Wednesday night, the designers hit the streets of New York, seeking inspiration in the form of a snapshot. Captivated by what she called the “exuberance” of the city, Emily Brandle was sent home for her little black dress, complete with pink and orange ruffles. In hindsight, the designer says she interpreted the challenge too literally … and is at peace with the judges’ decision. But calling from New York, Brandle, 27, says her garment got raves from one demographic … the models! … and opens up about her failings in the challenge. … Brian Orloff
Let’s talk about your New York inspiration. Were you happy with the challenge and the image you selected?I was really happy with the picture I took. I thought it was really beautiful and captured the essence of New York: bright lights, big city, movement, energy. And I thought that my dress had an exuberance and an energy to it as well. Later my model told me that all of the other models wanted to buy my dress. I think that they’re my market … young, gorgeous girls. That’s who I want to dress.
Can you explain the concept of your dress and inspiration a bit more?I think that one of the things I got hung up on was taking too literal a translation from the picture. Obviously, the judges weren’t looking for that. They were just looking for a pretty garment that could maybe be referenced to a picture we took. So I think I was looking at it as a different kind of challenge. Clearly, if you look at who won and you look at her picture, there’s no symmetry between the two at all. You just never know what the judges are looking for. It’s subjective.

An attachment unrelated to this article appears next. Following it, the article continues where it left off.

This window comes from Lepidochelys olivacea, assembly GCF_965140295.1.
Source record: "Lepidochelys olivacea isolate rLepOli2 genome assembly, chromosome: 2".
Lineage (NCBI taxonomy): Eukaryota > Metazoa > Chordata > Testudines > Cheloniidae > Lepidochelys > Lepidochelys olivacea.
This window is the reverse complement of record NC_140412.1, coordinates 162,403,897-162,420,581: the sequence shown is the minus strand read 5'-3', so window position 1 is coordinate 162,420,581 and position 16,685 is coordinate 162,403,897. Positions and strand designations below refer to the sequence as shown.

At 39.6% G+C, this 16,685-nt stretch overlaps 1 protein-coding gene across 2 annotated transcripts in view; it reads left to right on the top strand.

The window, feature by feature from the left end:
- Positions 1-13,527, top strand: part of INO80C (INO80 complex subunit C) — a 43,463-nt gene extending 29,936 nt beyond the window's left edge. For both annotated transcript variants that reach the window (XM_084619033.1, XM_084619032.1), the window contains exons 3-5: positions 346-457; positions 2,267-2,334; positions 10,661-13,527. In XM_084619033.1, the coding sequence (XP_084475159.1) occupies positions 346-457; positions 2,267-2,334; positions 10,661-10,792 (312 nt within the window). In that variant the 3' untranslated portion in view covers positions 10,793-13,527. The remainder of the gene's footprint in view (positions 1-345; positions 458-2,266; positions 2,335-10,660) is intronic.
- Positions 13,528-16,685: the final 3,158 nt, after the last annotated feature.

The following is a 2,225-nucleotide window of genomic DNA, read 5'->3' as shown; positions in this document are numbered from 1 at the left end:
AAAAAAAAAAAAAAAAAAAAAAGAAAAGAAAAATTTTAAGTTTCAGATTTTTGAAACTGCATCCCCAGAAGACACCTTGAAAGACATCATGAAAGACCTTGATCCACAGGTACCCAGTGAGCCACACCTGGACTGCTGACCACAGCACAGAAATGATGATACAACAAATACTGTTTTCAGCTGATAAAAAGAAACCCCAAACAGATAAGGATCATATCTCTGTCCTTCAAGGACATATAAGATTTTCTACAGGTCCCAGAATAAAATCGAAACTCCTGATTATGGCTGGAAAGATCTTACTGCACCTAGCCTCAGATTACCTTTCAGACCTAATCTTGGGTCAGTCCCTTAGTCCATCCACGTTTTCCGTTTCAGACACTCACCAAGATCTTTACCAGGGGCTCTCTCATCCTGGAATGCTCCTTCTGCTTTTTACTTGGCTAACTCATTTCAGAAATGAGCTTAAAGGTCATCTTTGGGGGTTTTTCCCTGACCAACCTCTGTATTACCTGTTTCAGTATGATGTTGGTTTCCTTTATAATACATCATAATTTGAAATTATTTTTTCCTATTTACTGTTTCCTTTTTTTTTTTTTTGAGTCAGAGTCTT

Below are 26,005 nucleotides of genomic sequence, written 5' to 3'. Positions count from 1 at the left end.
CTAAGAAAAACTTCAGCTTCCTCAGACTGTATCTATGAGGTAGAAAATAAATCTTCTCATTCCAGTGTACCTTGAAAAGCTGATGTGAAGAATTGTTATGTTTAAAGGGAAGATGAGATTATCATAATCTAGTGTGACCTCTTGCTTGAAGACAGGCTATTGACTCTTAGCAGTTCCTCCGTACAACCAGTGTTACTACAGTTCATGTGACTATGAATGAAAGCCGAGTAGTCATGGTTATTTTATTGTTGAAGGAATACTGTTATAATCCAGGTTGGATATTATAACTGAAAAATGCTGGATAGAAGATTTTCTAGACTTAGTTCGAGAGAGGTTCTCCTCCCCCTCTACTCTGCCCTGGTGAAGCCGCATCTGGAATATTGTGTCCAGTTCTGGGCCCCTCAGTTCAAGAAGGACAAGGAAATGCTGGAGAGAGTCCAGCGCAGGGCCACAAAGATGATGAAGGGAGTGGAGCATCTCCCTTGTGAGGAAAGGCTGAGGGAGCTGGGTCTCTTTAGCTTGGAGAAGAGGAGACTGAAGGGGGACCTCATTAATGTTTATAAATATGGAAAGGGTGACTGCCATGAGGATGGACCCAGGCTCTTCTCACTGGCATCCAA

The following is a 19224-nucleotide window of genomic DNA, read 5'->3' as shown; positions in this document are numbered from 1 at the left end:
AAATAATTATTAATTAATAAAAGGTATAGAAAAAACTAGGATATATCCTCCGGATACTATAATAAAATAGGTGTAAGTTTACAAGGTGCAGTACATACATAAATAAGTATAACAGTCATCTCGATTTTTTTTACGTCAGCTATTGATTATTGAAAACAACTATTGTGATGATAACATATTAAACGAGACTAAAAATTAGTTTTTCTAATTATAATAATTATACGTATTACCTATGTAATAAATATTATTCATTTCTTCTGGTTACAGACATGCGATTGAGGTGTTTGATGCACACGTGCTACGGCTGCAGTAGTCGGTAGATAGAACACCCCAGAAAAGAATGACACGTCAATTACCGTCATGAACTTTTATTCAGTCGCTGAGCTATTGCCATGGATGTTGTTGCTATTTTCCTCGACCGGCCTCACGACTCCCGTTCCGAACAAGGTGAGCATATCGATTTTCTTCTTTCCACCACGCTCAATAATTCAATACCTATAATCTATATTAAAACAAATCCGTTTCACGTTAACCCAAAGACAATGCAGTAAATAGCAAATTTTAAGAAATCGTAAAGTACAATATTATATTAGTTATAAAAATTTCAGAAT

When you were standing on the runway, did you have a sense it was your time to go?When it was down to Jennifer and I, I looked in the judges’ eyes and I knew I was going home. I was shocked that it was me, but I could see it on their faces. And I was like, ‘OK. I guess this is my time.’
Did Tim’s critique in the workroom help prepare you at all? Did you make changes to the dress after that?Tim definitely does his best to give everybody the best feedback that he can. But that said, every person is ultimately responsible for their design. I changed some things after we spoke. I did refine my look. I started adding ruffles all over . . . and then it was just turning into this monster, so I stepped back and I edited. Ultimately I should have done something differently, I guess. But that’s the ‘coulda, shoulda, woulda’ game.
Exactly. You can’t go back and change things … just think about what you’d do different next time.Totally. If I could go back I would still be on the show, and I would win. Duh. Laughs.
Jay Sullivan/Bravo; Barbara Nitke/Bravo